M109 Rider Forums banner

1 - 13 of 13 Posts

·
Registered
Joined
·
152 Posts
Discussion Starter · #1 ·
I've got 1000 mi and still have a jerky throttle.
Out of the box it had lots of play in throttle. So much that riding on a cobblestone road was tough.
I adjusted the play out and it got better.
Here's the question:
Can the "shut down" fuel flow be slowed down so it doesn't abruptly shut off when throttle is cut back?
Thanks for help.
Bradbike
 

·
M109Riders Founder
Joined
·
8,014 Posts
BradBike said:
I've got 1000 mi and still have a jerky throttle.
Out of the box it had lots of play in throttle. So much that riding on a cobblestone road was tough.
I adjusted the play out and it got better.
Here's the question:
Can the "shut down" fuel flow be slowed down so it doesn't abruptly shut off when throttle is cut back?
Thanks for help.
Bradbike
That's something I have been dealing with too. I find if I grip the bar end cap that it helps with the jerking but it really has a pretty major engine break to it. ::)
 

·
M109Riders Founder
Joined
·
8,014 Posts
BradBike said:
Is this something that can be "Mapped" out?
I don't think so. I think it's is a combination of many things. BIG pistons, short stroke and shaft drive. I don't think a map is going to help any of that. I could be wrong, I don't know a whole lot about FI and maps, just what I read on the boards. ::)
 

·
Registered
Joined
·
817 Posts
BradBike said:
I've got 1000 mi and still have a jerky throttle.
Out of the box it had lots of play in throttle. So much that riding on a cobblestone road was tough.
I adjusted the play out and it got better.
Here's the question:
Can the "shut down" fuel flow be slowed down so it doesn't abruptly shut off when throttle is cut back?
Thanks for help.
Bradbike
Lamont is right. Really, this is the nature of a short-stroker with this much power and displacement. A lot of engine breaking going on.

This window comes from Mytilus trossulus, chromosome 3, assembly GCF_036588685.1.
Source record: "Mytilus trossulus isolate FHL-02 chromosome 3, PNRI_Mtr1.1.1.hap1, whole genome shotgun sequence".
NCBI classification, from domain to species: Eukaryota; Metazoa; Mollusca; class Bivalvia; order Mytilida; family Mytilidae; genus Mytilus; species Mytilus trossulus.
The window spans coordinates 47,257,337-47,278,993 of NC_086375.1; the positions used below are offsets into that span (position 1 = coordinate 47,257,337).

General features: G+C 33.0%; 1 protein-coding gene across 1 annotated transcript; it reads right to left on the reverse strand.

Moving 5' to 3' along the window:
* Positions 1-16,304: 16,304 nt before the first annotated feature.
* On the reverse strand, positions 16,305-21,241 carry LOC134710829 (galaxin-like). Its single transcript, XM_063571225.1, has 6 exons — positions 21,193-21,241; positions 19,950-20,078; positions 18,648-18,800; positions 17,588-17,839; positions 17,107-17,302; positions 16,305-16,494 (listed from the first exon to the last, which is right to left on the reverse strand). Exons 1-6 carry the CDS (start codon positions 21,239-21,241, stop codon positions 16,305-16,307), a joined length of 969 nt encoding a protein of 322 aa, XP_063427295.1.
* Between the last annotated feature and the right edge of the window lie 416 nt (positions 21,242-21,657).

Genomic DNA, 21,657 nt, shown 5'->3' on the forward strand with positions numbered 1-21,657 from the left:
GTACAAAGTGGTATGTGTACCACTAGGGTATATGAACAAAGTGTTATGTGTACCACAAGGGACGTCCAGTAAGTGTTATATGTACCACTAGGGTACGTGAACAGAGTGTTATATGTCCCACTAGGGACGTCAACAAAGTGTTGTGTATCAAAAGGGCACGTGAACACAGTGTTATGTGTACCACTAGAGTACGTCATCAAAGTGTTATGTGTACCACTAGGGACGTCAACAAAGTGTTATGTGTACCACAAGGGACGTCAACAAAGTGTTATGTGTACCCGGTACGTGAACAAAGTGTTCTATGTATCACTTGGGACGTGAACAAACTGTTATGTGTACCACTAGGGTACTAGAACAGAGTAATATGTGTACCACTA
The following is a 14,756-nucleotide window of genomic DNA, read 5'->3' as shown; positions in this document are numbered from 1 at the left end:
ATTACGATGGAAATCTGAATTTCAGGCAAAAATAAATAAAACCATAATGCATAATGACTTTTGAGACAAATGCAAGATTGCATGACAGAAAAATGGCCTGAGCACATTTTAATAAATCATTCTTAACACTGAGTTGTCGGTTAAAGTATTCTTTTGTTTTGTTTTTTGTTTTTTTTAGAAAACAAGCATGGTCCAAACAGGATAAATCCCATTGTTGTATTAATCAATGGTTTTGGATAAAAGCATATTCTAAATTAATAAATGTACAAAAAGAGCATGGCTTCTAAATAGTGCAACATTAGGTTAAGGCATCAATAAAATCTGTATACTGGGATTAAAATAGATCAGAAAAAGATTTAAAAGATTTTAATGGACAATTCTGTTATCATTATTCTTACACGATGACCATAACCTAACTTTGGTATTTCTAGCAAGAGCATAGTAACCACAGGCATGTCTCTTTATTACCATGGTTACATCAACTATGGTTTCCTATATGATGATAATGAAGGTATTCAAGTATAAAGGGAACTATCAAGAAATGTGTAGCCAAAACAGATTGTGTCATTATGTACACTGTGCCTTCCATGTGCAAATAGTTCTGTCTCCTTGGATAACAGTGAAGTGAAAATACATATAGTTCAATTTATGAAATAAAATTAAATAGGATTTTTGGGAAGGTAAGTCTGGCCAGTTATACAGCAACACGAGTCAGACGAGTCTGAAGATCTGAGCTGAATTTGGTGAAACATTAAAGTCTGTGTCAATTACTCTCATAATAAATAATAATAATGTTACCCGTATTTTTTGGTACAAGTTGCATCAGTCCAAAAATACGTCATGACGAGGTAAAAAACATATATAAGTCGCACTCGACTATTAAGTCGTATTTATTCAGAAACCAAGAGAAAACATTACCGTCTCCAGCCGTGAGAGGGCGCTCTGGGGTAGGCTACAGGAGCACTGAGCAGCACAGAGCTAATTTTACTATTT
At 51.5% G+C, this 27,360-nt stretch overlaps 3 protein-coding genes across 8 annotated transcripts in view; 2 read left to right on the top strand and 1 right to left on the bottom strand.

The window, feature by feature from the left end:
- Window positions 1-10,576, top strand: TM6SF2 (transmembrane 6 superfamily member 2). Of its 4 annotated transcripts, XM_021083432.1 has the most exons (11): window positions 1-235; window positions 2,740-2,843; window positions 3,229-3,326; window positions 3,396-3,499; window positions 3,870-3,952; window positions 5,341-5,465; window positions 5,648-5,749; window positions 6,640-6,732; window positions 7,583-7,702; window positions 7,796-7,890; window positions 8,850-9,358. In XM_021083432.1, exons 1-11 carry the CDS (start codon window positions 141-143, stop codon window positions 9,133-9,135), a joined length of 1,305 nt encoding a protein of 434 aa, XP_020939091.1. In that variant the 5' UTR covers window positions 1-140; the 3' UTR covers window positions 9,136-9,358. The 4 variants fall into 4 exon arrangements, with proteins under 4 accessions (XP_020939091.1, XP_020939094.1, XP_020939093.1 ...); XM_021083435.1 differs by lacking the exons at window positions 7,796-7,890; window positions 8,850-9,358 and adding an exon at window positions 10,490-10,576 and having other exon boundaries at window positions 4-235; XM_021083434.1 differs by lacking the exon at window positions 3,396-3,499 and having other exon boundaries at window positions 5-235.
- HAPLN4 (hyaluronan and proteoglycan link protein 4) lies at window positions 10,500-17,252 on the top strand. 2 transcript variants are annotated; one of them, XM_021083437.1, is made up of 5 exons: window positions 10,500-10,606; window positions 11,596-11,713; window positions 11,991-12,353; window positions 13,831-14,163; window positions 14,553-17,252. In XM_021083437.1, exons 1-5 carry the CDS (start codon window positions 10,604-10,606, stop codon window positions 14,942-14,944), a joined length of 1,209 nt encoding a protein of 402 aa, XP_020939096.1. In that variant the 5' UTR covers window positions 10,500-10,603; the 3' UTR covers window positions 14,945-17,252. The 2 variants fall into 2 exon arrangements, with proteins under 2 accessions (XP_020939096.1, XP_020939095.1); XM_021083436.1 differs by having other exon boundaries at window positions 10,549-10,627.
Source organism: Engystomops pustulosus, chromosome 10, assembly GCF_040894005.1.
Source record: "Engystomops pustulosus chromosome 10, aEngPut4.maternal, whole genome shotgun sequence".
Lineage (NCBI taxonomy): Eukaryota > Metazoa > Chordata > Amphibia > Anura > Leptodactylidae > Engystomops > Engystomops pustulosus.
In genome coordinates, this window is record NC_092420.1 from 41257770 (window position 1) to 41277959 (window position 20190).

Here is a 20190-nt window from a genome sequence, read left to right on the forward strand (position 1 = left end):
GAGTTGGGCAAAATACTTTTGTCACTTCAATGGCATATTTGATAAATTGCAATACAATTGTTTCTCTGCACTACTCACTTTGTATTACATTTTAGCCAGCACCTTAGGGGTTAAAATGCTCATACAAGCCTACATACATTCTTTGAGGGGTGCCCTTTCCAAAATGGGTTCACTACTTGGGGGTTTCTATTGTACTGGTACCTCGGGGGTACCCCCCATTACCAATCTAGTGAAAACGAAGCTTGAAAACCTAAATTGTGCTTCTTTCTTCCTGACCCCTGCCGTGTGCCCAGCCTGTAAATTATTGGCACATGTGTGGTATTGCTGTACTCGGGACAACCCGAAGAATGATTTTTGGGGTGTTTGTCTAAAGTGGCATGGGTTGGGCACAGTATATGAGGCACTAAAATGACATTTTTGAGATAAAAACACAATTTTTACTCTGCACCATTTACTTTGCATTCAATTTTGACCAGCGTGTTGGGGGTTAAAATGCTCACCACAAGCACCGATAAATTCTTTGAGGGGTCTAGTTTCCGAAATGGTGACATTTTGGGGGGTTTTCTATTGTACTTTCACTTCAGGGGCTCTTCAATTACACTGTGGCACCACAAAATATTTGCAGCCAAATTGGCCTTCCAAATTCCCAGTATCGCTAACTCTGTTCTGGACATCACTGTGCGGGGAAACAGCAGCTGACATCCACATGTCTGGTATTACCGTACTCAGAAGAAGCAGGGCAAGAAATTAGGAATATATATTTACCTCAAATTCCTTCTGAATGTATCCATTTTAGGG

Suzuki's other V-motors, like their 800 cc, are also short-stroke motors. Thing is, there's not nearly as much torque, so it's not so abrupt. But with 100+ ft-lbs, going on down there, you're gonna notice.

I too, adjusted the throttle play, and it helped a little bit. The main thing that is gonna help most is more practice and experience with it, and learning how to use the clutch in conjunction with throttle to smooth things out. We will all develop a good feel for it eventually. And, of course, don't drive around in first gear. :D Even for parking lot manuvers, this bike should be in second.
 

·
Registered
Joined
·
1,552 Posts
i was curious if i was the only one having issues with this. my apartment complex has a buttload of closely spaced speed bumps. some days i feel like going out there with some dynamite and a jackhammer, but i digress. i'm forced to stay in first gear through this mess. going over the bumps, you have to be careful hanging on to the throttle, as not to jerk it. high torque + 1st gear + speed bumps sux.
 

·
Registered
Joined
·
817 Posts
phaed said:
i was curious if i was the only one having issues with this. my apartment complex has a buttload of closely spaced speed bumps. some days i feel like going out there with some dynamite and a jackhammer, but i digress. i'm forced to stay in first gear through this mess. going over the bumps, you have to be careful hanging on to the throttle, as not to jerk it. high torque + 1st gear + speed bumps sux.
Just a thought -- you and others who live there and have bikes might consider going to the apartment management and asking them to make some narrow cuts in the middle of the speed bumps. Would still be effective for cars, but would be much safer for bikes that could pass through.

Most of the newer lots I see have these now.
 

·
Registered
Joined
·
21 Posts
I find that , starting in second is no problem and seems a lot more tame,and your going faster by your first gear change . I'm still playing with options. i haven't thought about the hand on the end trick, does seem like it would give you a little better resistance
 
G

·
I took out all of the free play, do the end cap thing and when it is really bad (throttle palsy) I use the clutch.

The VTX was like this also, I had to redo my road test for Michigan cycle endorsment and I did it on a my VTX, if you spend some time working cones you will ge the hang of it, more clutch work then throttle work. And you will get used to the torque.

When I bought my V-Strom I was amazed at how this was not a issue at all, but again, 67 hp and 38lb of Torque on that 650.

Work the cones in a parking lot and you will get hang of it.

RAW_TAZ
 

·
Registered
Joined
·
78 Posts
I am kinda enjoying the throttle control issues you cruiser riders are having with the snappy low end throttle grunt that us 1000cc sportbiker converts are somewhat used to. :D :eek:

You'll get used to it quicker than you think.
 

·
Registered
Joined
·
78 Posts
I am kinda enjoying the throttle control issues you cruiser riders are having with the snappy low end throttle grunt that us 1000cc sportbiker converts are somewhat used to. :D :eek:

You'll get used to it quicker than you think.
 
1 - 13 of 13 Posts
Top